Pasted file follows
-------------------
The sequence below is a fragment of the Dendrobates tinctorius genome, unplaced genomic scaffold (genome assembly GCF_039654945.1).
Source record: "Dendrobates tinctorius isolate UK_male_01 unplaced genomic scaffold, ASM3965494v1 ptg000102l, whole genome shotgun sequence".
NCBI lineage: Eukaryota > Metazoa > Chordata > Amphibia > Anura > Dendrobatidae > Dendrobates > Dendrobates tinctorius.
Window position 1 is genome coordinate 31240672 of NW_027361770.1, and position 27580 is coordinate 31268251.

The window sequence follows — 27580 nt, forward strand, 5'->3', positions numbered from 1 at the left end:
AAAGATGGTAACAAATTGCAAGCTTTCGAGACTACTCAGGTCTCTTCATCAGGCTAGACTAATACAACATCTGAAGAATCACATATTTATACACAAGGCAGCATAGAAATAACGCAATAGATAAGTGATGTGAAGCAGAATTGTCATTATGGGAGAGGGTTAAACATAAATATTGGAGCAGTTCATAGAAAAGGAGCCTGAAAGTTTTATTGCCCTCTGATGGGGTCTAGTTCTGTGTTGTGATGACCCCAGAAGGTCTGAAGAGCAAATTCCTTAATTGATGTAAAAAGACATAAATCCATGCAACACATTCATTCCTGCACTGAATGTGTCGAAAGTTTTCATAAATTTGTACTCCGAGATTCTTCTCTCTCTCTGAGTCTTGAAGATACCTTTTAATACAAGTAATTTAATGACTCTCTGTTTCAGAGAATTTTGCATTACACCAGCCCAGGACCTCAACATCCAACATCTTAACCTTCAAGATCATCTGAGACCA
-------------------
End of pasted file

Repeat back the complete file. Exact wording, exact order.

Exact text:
The sequence below is a fragment of the Dendrobates tinctorius genome, unplaced genomic scaffold (genome assembly GCF_039654945.1).
Source record: "Dendrobates tinctorius isolate UK_male_01 unplaced genomic scaffold, ASM3965494v1 ptg000102l, whole genome shotgun sequence".
NCBI lineage: Eukaryota > Metazoa > Chordata > Amphibia > Anura > Dendrobatidae > Dendrobates > Dendrobates tinctorius.
Window position 1 is genome coordinate 31240672 of NW_027361770.1, and position 27580 is coordinate 31268251.

The window sequence follows — 27580 nt, forward strand, 5'->3', positions numbered from 1 at the left end:
AAAGATGGTAACAAATTGCAAGCTTTCGAGACTACTCAGGTCTCTTCATCAGGCTAGACTAATACAACATCTGAAGAATCACATATTTATACACAAGGCAGCATAGAAATAACGCAATAGATAAGTGATGTGAAGCAGAATTGTCATTATGGGAGAGGGTTAAACATAAATATTGGAGCAGTTCATAGAAAAGGAGCCTGAAAGTTTTATTGCCCTCTGATGGGGTCTAGTTCTGTGTTGTGATGACCCCAGAAGGTCTGAAGAGCAAATTCCTTAATTGATGTAAAAAGACATAAATCCATGCAACACATTCATTCCTGCACTGAATGTGTCGAAAGTTTTCATAAATTTGTACTCCGAGATTCTTCTCTCTCTCTGAGTCTTGAAGATACCTTTTAATACAAGTAATTTAATGACTCTCTGTTTCAGAGAATTTTGCATTACACCAGCCCAGGACCTCAACATCCAACATCTTAACCTTCAAGATCATCTGAGACCA